The “Vanishing Trial”: Arbitrating Wrongful Death

The Hon. Victoria A.B. Willis *

Judson R. Peverall **

Within the past four decades, private arbitration has spread apace across the American legal landscape. The “mass production” of arbitration clauses has pervaded modern business life, relegating a multitude of legal doctrines from the public courthouse into the private realm. The results have been both acute and invidious. Modern judicial preferences for arbitration have given way to enforcement in areas of the formerly unenforceable. Courts are now compelling new classes of claims, previously thought to be beyond the pale of any arbitration agreement.

The latest target in this expedition is the wrongful death action, with courts now shifting wrongful death litigants into private arbitration when they never agreed to arbitrate their disputes in the first place. The recent paradigm shift into wrongful death arbitration raises a complex blend of conceptual, practical, normative, and doctrinal problems. Under modern judicial preferences for arbitration, the problems that inhere within wrongful death arbitration have remained largely hidden. In this article, we expose these problems and develop a more nuanced and coherent rule of analysis that comprehends the history and purpose behind these two legal doctrines: wrongful death liability and arbitration.

First, we show that courts compelling arbitration in this area distort the very rights wrongful death liability historically sought to defend—including the property rights of family members who depended upon the decedent for economic support. Next, we explain that, by denying family members access to public tribunals and punitive damage awards, courts compelling wrongful death arbitration erode the basic deterrence function of wrongful death liability. In reaching our conclusion, we urge a bright-line rule that rejects wrongful death arbitration as fundamentally inconsistent with the historical intent and purpose behind both wrongful death liability and arbitration.

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*  Circuit Court Judge, Fifteenth Judicial Circuit of Virginia. J.D., University of Richmond School of Law; B.A., Vanderbilt University.

** Law Clerk, Fifteenth Judicial Circuit of Virginia. J.D., University of Richmond School of Law; A.B., College of William and Mary. We are indebted to the University of Richmond Law Review for their excellent comments and edits on this article, and Professor W. Hamilton Bryson, the Hon. Charles Sharp, the Hon. Michael Levy, Edward Englestad, Kevin Brosnan, Donita Peverall, and Vikki Wharton for their support and advice before and during the publishing process.

Eliminating Liability for Lack of Informed Consent to Medical Treatment

Valerie Gutmann Koch *

The legal doctrine of informed consent, which imposes tort liability for failure to disclose the risks, benefits, and alternatives of a proposed medical intervention, is often criticized for emphasizing ritual over relationships, contributing to the deterioration of the doctor-patient relationship by encouraging the practice of defensive medicine. This article considers a rather radical response to the allegations that the tort of lack of informed consent does not serve the lofty goal of protecting patient self-determination by ensuring that treatment decisions are voluntary and informed, namely the elimination of liability for failure to provide informed consent to medical treatment. In doing so, this article evaluates the rationale and procedure for abolishing a common law private right of action for lack of informed consent, as well as potential alternatives to tort liability for failure of informed consent to medical treatment. The article concludes that the time has not come for a wholesale elimination of the private right of action for lack of informed consent to treatment. Abolishing liability for lack of informed consent in treatment would not only eliminate the deterrent effect for potential bad actors, but would also remove recourse for those who have suffered harm due to a failure of informed consent.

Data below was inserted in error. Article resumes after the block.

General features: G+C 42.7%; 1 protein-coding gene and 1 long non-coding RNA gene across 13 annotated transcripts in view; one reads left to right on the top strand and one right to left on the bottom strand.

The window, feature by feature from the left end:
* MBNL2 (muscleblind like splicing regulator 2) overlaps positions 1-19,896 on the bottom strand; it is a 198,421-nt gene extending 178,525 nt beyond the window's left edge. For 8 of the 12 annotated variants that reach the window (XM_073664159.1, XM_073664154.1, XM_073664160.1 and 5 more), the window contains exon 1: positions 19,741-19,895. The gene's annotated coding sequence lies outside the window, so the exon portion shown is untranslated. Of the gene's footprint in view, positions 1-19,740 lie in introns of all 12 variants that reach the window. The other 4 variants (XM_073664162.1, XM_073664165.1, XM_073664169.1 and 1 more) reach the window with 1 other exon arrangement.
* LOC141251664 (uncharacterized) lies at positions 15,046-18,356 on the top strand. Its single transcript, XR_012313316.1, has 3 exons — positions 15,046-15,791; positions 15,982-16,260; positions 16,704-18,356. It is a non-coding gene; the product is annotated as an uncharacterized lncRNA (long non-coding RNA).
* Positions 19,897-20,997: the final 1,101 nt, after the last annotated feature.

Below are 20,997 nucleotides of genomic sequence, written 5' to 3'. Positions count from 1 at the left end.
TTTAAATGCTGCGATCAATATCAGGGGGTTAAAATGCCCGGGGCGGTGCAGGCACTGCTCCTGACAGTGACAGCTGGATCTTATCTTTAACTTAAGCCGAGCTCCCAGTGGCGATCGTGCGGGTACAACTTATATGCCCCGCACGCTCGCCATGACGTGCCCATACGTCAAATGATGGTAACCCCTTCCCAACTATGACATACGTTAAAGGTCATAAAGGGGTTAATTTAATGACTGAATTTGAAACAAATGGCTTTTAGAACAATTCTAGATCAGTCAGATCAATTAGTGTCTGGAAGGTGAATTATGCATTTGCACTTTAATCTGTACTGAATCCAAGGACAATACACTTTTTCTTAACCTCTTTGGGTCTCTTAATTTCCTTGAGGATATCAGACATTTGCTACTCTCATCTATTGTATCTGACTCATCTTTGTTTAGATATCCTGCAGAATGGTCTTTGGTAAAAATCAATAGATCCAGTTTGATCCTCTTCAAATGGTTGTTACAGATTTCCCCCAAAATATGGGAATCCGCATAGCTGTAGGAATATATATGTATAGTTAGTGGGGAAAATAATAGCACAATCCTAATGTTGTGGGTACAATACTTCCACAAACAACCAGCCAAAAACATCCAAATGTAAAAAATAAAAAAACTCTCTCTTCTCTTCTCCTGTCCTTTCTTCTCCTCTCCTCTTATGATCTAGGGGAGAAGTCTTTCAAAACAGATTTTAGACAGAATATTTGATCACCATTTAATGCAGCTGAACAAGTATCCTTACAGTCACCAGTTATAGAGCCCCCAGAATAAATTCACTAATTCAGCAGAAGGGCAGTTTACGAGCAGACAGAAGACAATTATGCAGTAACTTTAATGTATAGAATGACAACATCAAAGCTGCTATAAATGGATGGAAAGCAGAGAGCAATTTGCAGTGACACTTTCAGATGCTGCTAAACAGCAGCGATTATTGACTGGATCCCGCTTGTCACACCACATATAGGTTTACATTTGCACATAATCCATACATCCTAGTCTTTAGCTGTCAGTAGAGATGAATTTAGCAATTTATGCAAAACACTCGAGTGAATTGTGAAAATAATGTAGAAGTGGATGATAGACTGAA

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      * Director of Law & Ethics, MacLean Center for Clinical Medical Ethics at the University of Chicago; Visiting Fellow at DePaul University College of Law; Chair of the American Bar Association’s Special Committee on Bioethics & the Law. J.D., Harvard Law School; A.B., Princeton University.

I would like to offer particular gratitude to Ting Liu, who provided extensive research support for this project. In addition, thank you to Professor Michael Waitzkin, who enabled this project to come to fruition through the Duke Institute for Science & Society summer practicum; Elizabeth Yang, Deputy Director of the Division for Public Services; and the American Bar Association, for coordinating this effort with the ABA Special Committee on Bioethics & the Law. Valuable discussion of this article was provided by Wendy Netter Epstein and Nadia Sawicki.

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